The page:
Our failure to meet Nasdaq’s continued listing requirements for the reasons above, or any other reason, may result in our securities being delisted from Nasdaq.

 

34

 

 

Additional conditions required for continued listing on Nasdaq include requiring that we have a majority of independent directors, a two-person compensation committee and a three-member audit committee (each consisting of all independent directors), which three-person audit committee requirement we do not currently meet. As a result, our common stock and Public Warrants may be delisted from Nasdaq.

 

Even if we demonstrate compliance with the requirements of Nasdaq, we will have to continue to meet other objective and subjective listing requirements to continue to be listed on The Nasdaq Capital Market. Delisting from The Nasdaq Capital Market could make trading our common stock and Public Warrants more difficult for investors, potentially leading to declines in our share price and liquidity. Without a Nasdaq Capital Market listing, stockholders may have a difficult time getting a quote for the sale or purchase of our common stock and Public Warrants, the sale or purchase of our common stock and Public Warrants would likely be made more difficult, and the trading volume and liquidity of our common stock and Public Warrants could decline. Delisting from The Nasdaq Capital Market could also result in negative publicity and could also make it more difficult for us to raise additional capital. The absence of such a listing may adversely affect the acceptance of our common stock as currency or the value accorded by other parties. Further, if we are delisted, we would also incur additional costs under state blue sky laws in connection with any sales of our securities. These requirements could severely limit the market liquidity of our common stock and Public Warrants and the ability of our stockholders and warrant holders to sell our common stock and Public Warrants in the secondary market. If our common stock and Public Warrants are delisted by Nasdaq, our common stock and Public Warrants may be eligible to trade on an over-the-counter quotation system, such as the OTCQB Market or the OTC Pink market, where an investor may find it more difficult to sell our common stock and Public Warrants or obtain accurate quotations as to the market value of our common stock and Public Warrants. In the event our common stock and Public Warrants are delisted from The Nasdaq Capital Market, we may not be able to list our common stock on another national securities exchange or obtain quotation on an over-the counter quotation system.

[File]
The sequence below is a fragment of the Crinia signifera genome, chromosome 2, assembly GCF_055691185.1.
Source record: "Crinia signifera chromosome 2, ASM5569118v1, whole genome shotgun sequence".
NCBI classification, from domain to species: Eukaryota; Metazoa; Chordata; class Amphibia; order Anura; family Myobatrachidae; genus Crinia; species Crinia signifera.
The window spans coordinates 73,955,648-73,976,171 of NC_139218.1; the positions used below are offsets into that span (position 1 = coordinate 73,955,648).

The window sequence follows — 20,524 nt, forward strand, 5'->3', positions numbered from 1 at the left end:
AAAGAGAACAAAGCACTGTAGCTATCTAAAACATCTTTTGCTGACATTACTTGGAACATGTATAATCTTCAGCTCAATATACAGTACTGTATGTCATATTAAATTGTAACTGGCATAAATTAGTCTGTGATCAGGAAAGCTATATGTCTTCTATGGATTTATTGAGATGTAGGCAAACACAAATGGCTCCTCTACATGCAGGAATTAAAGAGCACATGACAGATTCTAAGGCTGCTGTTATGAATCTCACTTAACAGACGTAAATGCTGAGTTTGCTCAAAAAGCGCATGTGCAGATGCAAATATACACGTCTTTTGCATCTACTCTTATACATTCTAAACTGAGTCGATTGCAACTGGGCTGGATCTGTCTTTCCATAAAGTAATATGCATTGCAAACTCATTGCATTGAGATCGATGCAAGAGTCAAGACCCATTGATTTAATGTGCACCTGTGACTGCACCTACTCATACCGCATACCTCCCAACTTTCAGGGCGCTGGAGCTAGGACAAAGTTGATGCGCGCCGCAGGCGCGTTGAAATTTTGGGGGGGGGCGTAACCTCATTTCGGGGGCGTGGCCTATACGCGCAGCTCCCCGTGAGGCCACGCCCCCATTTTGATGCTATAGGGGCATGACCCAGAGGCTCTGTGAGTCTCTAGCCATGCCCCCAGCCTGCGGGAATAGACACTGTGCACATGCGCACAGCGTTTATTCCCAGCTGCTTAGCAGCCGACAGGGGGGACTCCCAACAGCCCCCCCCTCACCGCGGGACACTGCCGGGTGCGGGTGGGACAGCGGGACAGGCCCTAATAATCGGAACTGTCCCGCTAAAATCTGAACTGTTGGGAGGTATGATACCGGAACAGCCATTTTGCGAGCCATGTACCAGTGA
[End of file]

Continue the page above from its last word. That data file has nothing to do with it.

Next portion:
Item 2. Unregistered Sales of Equity Securities and Use of Proceeds

 

Recent Sales of Unregistered Securities

 

There have been no sales of unregistered securities during the quarter ended March 31, 2024, and for the period from April 1, 2024, to the filing date of this report which have not previously been reported in a Current Report on Form 8-K.

 

* * * * *

 

Purchases of Equity Securities by the Issuer and Affiliated Purchasers